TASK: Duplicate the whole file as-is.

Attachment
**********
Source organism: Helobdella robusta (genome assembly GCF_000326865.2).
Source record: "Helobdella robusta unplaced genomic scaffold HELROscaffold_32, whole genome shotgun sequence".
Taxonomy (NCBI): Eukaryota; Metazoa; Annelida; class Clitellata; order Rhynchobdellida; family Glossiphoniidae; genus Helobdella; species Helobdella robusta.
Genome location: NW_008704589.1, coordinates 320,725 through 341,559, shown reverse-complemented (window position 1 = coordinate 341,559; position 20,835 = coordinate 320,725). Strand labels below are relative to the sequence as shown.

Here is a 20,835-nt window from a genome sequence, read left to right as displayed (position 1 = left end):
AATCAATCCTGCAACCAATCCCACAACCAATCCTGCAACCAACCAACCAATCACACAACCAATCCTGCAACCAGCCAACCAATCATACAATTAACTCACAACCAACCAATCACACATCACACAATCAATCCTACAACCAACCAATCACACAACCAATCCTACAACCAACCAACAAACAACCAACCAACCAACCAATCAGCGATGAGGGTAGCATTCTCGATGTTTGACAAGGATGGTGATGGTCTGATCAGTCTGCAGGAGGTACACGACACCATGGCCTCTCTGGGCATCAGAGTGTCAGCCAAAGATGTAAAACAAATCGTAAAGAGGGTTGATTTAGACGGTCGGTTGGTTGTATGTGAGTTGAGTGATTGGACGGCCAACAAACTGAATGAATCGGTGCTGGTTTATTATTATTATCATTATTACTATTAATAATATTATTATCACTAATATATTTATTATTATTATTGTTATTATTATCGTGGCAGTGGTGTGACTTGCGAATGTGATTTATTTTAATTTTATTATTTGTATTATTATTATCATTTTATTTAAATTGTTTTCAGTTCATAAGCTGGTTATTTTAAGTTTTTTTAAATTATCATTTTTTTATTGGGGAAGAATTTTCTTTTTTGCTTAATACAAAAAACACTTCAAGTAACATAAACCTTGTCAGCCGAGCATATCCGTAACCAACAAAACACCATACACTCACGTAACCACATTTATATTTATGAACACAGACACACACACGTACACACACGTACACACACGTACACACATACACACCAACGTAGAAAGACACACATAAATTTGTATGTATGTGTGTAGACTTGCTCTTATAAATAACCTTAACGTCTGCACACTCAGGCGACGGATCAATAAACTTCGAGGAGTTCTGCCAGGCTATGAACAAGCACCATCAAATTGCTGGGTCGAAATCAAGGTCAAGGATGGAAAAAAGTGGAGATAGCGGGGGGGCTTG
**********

Source organism: Helobdella robusta (genome assembly GCF_000326865.2).
Source record: "Helobdella robusta unplaced genomic scaffold HELROscaffold_32, whole genome shotgun sequence".
Taxonomy (NCBI): Eukaryota; Metazoa; Annelida; class Clitellata; order Rhynchobdellida; family Glossiphoniidae; genus Helobdella; species Helobdella robusta.
Genome location: NW_008704589.1, coordinates 320,725 through 341,559, shown reverse-complemented (window position 1 = coordinate 341,559; position 20,835 = coordinate 320,725). Strand labels below are relative to the sequence as shown.

Here is a 20,835-nt window from a genome sequence, read left to right as displayed (position 1 = left end):
AATCAATCCTGCAACCAATCCCACAACCAATCCTGCAACCAACCAACCAATCACACAACCAATCCTGCAACCAGCCAACCAATCATACAATTAACTCACAACCAACCAATCACACATCACACAATCAATCCTACAACCAACCAATCACACAACCAATCCTACAACCAACCAACAAACAACCAACCAACCAACCAATCAGCGATGAGGGTAGCATTCTCGATGTTTGACAAGGATGGTGATGGTCTGATCAGTCTGCAGGAGGTACACGACACCATGGCCTCTCTGGGCATCAGAGTGTCAGCCAAAGATGTAAAACAAATCGTAAAGAGGGTTGATTTAGACGGTCGGTTGGTTGTATGTGAGTTGAGTGATTGGACGGCCAACAAACTGAATGAATCGGTGCTGGTTTATTATTATTATCATTATTACTATTAATAATATTATTATCACTAATATATTTATTATTATTATTGTTATTATTATCGTGGCAGTGGTGTGACTTGCGAATGTGATTTATTTTAATTTTATTATTTGTATTATTATTATCATTTTATTTAAATTGTTTTCAGTTCATAAGCTGGTTATTTTAAGTTTTTTTAAATTATCATTTTTTTATTGGGGAAGAATTTTCTTTTTTGCTTAATACAAAAAACACTTCAAGTAACATAAACCTTGTCAGCCGAGCATATCCGTAACCAACAAAACACCATACACTCACGTAACCACATTTATATTTATGAACACAGACACACACACGTACACACACGTACACACACGTACACACATACACACCAACGTAGAAAGACACACATAAATTTGTATGTATGTGTGTAGACTTGCTCTTATAAATAACCTTAACGTCTGCACACTCAGGCGACGGATCAATAAACTTCGAGGAGTTCTGCCAGGCTATGAACAAGCACCATCAAATTGCTGGGTCGAAATCAAGGTCAAGGATGGAAAAAAGTGGAGATAGCGGGGGGGCTTG